The Aurobindonian community lost a bright jewel with the passing away of Pratijna Devi on Wednesday, 3rd October 2018. Confined to her bed in the Nursing Home of Sri Aurobindo Ashram, Pondicherry, for almost three years, her end came at 8.30 p.m.
Born in 1938, Pratijna Devi hailed from a royal family. She was the daughter of Raja Narayan Birabhadra Samanta and Rani Ratnamala Jema of Kujang situated in the district of Jagatsinghpur in Odisha. Raja Narayan Birabhadra Samanta was a freedom fighter who also went on to become a Member of the Legislative Assembly after India gained her freedom from British rule.
A meritorious student since the beginning of her life, Pratijna Devi obtained her Master of Arts Degree in Psychology from the prestigious Ravenshaw College. She was married to Padmashri Manoj Das, the living legend of Odia and English literature. It was with her husband and some of her relatives that she visited Pondicherry for the first time in February 1963 and had the Darshan of the Mother on 21st February. This Darshan of the Mother — on the occasion of Her eighty-fifth Birthday — not only cast a profound impact on Manoj Das but also on Pratijna Devi. A day after the Darshan, Manoj Das told Pratijna Devi that he had never experienced such a profound spiritual atmosphere which was prevalent at Pondicherry and that some day, if possible, he would like to stay on at Pondicherry. Pratijna Devi, who had a spiritual leaning since her childhood and was an ardent devotee of Lord Krishna, replied: “If one day, then why not today?” The young couple wrote to the Mother separately seeking Her permission to join Sri Aurobindo Ashram. They were formally accepted as inmates three days later on 27 February, that is, on the 29th birthday of Manoj Das.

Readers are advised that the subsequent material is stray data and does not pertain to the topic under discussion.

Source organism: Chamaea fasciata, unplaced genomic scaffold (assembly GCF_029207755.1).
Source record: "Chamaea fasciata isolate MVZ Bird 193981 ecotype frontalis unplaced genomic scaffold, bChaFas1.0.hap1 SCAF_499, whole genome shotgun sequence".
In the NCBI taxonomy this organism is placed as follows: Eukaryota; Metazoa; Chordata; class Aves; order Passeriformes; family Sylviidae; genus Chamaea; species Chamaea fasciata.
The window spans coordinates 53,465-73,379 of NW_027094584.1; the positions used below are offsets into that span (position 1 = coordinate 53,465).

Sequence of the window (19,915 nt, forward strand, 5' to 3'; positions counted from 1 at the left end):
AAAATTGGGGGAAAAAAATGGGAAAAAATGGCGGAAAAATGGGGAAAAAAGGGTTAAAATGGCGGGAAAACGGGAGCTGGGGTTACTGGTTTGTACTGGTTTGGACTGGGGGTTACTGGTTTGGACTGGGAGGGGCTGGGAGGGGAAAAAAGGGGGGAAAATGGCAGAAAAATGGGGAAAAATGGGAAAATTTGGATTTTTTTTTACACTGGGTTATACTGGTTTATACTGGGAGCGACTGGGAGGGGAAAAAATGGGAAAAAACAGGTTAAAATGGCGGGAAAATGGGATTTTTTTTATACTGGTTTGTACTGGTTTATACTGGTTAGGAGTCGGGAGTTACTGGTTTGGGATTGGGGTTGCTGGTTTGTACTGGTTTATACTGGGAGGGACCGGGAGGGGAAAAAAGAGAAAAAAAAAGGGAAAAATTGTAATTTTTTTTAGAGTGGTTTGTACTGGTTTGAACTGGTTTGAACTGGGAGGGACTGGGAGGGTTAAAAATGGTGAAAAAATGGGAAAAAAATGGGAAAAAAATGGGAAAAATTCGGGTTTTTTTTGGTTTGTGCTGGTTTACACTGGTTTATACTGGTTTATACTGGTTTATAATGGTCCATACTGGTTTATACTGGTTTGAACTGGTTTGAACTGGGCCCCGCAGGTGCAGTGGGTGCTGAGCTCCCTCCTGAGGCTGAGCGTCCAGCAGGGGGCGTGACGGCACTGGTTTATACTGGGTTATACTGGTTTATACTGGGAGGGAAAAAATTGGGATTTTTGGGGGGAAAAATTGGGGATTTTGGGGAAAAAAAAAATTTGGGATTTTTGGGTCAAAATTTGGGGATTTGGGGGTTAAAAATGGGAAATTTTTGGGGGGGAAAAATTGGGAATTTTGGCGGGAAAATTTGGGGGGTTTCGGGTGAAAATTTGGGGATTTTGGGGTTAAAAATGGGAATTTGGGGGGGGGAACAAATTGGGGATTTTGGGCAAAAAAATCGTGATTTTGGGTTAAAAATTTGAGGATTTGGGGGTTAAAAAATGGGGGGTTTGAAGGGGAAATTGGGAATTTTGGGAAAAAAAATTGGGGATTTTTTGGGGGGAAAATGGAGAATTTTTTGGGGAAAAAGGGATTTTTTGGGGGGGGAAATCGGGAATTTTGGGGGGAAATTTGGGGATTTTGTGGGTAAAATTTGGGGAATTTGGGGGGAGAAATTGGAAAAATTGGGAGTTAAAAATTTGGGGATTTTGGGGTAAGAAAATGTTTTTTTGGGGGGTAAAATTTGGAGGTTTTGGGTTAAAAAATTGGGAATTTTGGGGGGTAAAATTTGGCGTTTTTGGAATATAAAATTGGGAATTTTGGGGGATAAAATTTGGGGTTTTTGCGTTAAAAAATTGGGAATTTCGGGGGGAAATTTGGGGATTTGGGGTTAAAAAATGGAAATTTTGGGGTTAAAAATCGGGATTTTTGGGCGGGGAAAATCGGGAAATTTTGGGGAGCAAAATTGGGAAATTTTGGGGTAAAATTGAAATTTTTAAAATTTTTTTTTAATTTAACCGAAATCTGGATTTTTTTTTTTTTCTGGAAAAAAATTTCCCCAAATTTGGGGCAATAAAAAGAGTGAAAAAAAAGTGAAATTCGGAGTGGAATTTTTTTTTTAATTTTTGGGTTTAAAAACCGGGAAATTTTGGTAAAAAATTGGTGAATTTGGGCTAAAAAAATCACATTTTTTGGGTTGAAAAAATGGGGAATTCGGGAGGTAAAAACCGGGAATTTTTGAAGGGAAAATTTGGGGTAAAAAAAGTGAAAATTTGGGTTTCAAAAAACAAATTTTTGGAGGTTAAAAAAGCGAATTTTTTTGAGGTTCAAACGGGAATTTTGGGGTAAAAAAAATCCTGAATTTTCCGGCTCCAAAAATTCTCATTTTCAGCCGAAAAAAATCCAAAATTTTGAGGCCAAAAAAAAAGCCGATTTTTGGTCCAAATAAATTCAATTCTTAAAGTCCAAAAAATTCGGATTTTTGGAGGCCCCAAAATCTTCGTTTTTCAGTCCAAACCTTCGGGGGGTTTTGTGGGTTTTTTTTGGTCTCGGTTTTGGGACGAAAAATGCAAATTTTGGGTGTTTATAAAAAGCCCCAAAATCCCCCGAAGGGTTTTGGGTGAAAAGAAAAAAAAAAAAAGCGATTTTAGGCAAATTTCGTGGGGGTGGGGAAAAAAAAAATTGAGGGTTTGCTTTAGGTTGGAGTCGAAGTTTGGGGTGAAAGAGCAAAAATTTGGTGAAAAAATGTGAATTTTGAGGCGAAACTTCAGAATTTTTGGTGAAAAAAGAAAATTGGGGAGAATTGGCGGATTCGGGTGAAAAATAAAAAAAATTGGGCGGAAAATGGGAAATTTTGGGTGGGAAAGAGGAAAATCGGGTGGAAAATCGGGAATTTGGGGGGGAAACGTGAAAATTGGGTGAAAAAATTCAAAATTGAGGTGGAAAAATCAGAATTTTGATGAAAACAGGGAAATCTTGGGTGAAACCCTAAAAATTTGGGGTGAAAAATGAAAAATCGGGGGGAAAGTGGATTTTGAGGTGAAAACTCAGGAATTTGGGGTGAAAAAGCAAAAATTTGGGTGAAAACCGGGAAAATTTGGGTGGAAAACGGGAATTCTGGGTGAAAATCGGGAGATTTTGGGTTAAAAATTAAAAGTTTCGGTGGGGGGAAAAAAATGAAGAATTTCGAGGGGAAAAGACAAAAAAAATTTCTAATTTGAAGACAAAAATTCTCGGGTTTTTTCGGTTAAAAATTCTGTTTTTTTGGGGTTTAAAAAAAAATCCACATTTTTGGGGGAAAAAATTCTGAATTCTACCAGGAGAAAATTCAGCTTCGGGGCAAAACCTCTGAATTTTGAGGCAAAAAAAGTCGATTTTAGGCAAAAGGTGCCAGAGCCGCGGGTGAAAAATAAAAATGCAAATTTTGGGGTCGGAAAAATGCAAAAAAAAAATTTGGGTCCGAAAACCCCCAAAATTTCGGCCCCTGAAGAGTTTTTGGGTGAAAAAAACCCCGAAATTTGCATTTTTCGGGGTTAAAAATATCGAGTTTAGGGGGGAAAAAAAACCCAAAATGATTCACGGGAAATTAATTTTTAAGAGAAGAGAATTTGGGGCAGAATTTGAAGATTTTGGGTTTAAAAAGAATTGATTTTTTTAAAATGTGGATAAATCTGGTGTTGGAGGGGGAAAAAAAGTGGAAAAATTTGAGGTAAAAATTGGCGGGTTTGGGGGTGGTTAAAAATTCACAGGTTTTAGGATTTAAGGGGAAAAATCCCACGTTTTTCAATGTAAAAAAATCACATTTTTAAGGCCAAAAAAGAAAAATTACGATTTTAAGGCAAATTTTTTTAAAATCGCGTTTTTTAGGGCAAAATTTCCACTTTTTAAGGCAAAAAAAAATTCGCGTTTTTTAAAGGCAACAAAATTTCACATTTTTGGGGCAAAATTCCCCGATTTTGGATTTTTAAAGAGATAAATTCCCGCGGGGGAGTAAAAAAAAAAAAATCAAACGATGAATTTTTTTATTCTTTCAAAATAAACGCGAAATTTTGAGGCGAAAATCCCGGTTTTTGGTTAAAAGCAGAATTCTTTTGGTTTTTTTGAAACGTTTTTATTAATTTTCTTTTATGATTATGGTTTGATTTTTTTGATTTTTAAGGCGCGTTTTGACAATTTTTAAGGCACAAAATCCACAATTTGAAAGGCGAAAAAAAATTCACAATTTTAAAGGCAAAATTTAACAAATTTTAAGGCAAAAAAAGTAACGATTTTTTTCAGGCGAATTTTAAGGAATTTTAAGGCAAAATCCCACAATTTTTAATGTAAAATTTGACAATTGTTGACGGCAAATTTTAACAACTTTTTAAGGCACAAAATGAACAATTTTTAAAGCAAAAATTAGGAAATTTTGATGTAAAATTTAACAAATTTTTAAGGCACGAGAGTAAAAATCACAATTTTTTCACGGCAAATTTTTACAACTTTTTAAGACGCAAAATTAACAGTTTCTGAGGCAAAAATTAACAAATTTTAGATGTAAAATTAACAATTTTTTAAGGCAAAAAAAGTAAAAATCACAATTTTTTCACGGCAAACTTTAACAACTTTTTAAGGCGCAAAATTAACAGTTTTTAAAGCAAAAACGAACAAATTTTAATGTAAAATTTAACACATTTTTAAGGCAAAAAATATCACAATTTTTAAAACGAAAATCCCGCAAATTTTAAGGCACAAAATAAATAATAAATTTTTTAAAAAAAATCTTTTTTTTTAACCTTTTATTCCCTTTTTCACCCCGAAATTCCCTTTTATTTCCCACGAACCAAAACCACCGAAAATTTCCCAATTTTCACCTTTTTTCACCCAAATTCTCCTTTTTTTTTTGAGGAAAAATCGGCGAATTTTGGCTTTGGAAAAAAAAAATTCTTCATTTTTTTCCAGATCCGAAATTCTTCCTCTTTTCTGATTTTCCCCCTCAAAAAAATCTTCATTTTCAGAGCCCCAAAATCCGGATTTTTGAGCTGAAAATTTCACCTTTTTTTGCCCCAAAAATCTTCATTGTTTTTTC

In the initial days, Pratijna Devi was not provided with any specific responsibility in the Ashram. Afterwards she was put in charge of “Home of Progress”, a dormitory for the students who studied in the Ashram School, along with Manoj Das. Pratijna Devi also taught Psychology and Odia literature to the students of Sri Aurobindo International Centre of Education, Pondicherry for several decades.
The literary world knows how invaluable Manoj Das’ contribution has been in the field of literature. Pratijna Devi too had made a mark for herself as a prolific writer. She not only wrote exquisite short stories under the pen-names of “Sabyasachi” and “Falguni” but also translated several works of Sri Aurobindo and the Mother into Odia. Thus, she introduced a large number of readers and prospective devotees to the philosophy of Sri Aurobindo and the Mother. She also contributed significantly to the publication of Jahna mamu, the Odia version of Chandamama, the popular children magazine.
Pratijna Devi was a unique sadhika. After joining the Ashram, she never went out of Pondicherry; not even when her parents passed away. No invitation — however significant they were — could tempt her to step out of Pondicherry in the fifty-five years that she spent as an inmate of Sri Aurobindo Ashram. The Ashram was her home, her world and its inhabitants her real family. She was such a perfect host that few could match up to her art of hospitality. She was loving, affectionate and indulgent just like a mother. Even street dogs were beneficiaries of her unearthly affection.
Pratijna Devi was like a priceless gem whose radiance touched and transformed hearts. She would certainly be missed by one and all.
With warm regards,
Shri Manoj Das with the late Pratijna Devi.